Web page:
Of course, it's only natural from there to move on to the completely dysfunctional society. Honestly, has anybody seen a culture more rooted in backstabbing, betrayal, and self-gratification as the Drow are most often portrayed as? To the point of ineffectuality even. Nope, my Drow will work and play well, if not with others, than at least with each other.

Then there's the whole spider fixation. On the one hand, yeah, spiders creep me the fuck out. On the other, I'm really tired of Lolth and the dysfunction inspired by the whole premise. Honestly, here I'm torn about whether or not to pull it out entirely.

From what's left (a basic, pointy eared elf), I want to build up towards something that's not related to a certain wangsty character that's inspired millions of copy cats.

6 comments:

  1. Yah, I balked at a fairly recent player request to play a Drow...we ended up playing LL anyway. It might be fun to create a background and reason for an evil, outcast nation of (Hill? Gray? High?) fairskinned elves. I do like the matriarchal society aspect of the Drow though.

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  2. They were just a brief blurb in the original 1e MM yep.

    And actually, I think in D3, the cult of Lolth were a bunch of upstarts; the primary faith of the drow was implied to be Zuggtmoy, the demon-goddess of fungus with some fertility aspects, which makes a lot more sense for a race building large, subteranean cities.

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  3. That would seem to be confirmed by Gygax's Gord The Rogue - Sea of Death fiction where the Drow Priestess Eclavdra was in Zuggtmoy's service.

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  4. Tad William's Norns are my go-to for bad elves since reading "Memory, Sorrow and Thorn". Pale-faced, iron-fearing, cold-loving creatures of the winter mists.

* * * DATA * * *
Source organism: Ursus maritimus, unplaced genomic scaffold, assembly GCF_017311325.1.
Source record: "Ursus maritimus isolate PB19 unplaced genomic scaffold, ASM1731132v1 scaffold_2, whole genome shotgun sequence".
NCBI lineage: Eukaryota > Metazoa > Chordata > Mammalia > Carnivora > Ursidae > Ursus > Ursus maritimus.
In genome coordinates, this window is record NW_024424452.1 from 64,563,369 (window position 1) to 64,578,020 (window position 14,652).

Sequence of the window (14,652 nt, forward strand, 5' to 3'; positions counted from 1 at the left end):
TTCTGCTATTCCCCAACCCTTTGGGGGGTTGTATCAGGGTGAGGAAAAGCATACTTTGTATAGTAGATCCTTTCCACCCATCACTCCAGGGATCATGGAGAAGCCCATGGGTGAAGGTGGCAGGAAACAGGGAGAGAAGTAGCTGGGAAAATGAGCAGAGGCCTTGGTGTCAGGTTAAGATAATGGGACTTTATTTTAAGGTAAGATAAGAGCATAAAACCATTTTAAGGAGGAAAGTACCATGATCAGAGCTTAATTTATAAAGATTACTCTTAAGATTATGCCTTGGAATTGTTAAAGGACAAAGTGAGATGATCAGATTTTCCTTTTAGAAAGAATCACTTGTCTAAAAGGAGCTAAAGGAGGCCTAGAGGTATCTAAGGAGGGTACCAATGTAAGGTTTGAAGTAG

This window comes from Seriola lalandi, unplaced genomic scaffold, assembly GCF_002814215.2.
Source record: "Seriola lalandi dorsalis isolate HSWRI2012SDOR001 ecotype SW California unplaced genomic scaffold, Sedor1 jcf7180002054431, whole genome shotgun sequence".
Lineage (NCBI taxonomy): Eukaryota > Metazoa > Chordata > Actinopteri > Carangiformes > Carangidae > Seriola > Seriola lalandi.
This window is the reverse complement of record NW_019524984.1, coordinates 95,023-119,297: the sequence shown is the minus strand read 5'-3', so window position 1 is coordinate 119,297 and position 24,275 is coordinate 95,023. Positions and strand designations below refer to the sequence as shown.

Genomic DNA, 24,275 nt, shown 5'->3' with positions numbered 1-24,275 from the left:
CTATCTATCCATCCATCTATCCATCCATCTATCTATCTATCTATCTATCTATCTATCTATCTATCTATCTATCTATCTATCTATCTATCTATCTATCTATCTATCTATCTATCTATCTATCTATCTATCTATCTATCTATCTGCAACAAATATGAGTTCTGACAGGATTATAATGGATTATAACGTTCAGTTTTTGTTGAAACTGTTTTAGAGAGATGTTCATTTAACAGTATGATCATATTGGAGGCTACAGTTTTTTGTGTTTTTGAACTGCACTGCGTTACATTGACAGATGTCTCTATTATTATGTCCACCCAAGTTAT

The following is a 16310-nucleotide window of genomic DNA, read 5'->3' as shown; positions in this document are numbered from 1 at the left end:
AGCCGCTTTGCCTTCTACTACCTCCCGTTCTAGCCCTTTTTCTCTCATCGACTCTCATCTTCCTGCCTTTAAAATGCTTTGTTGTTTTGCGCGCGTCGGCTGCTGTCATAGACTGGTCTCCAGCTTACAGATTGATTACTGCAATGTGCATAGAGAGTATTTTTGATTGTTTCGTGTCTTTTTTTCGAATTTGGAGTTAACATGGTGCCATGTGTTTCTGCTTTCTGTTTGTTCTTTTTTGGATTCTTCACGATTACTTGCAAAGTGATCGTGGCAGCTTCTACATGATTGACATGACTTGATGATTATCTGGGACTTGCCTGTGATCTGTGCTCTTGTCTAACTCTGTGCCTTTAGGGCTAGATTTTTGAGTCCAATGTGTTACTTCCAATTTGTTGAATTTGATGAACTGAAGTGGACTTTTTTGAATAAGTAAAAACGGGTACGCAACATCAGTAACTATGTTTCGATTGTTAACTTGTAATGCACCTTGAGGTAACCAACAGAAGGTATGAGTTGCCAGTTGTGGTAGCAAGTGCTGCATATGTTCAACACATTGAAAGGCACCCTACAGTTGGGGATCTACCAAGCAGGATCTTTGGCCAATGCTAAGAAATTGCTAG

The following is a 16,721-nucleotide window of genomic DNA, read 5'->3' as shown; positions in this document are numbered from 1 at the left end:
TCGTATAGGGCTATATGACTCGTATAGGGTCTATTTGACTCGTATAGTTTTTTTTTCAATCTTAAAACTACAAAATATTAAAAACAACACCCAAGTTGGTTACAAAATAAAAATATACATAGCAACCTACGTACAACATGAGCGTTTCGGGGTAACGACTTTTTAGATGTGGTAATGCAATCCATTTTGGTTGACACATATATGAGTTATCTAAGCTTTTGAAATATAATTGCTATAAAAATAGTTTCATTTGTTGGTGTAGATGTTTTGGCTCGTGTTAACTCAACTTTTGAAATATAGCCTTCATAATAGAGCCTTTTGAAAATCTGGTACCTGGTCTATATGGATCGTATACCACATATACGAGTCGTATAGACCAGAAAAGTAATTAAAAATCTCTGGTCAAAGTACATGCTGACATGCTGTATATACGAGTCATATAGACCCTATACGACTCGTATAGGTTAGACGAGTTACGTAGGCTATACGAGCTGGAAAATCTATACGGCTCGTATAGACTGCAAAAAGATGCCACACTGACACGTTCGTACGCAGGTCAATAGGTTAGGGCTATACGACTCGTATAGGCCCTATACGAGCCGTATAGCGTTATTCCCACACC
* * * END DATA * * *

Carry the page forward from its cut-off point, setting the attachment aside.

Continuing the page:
Drow who?

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  5. Just do what I do with some iconic races, change it and make it your own, and ignore the general stereotype. In my campaign world, Drow have nothing to do with living underground (they live in gloomy overgrown forestss), don't have special drow abilities unless they worship certain malign powers, and don't have magic resistance beyond 50%. They are much more a traditional "fey" race than purely evil, their malignance is more offhand and less personal....they wouldn't intentionally capture and torture a human, for example, but if they were in a caravan passing by a group of humans dying of thirst, they might point them out and comment on them while passing by and doing nothing to assist them.

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  6. What are the odds that Gygax didn't rip the Drow directly from Eol the Dark Elf in the Silmarillion? Although the black skin & spider fetish is all new. Oh, and making them a whole race.
    Still, someone had to fuck over the sickeningly shirley-templesque cesspools of puke-making goodness that elves a la Tolkien represent. What Moorcock would call the Law of Balance.
    However, when you consider that having Drow means you can play both a murdering sociopath and a plucked-eyebrow assreamer at the same time, the question becomes not "Why?" but "Why so long to arrive?"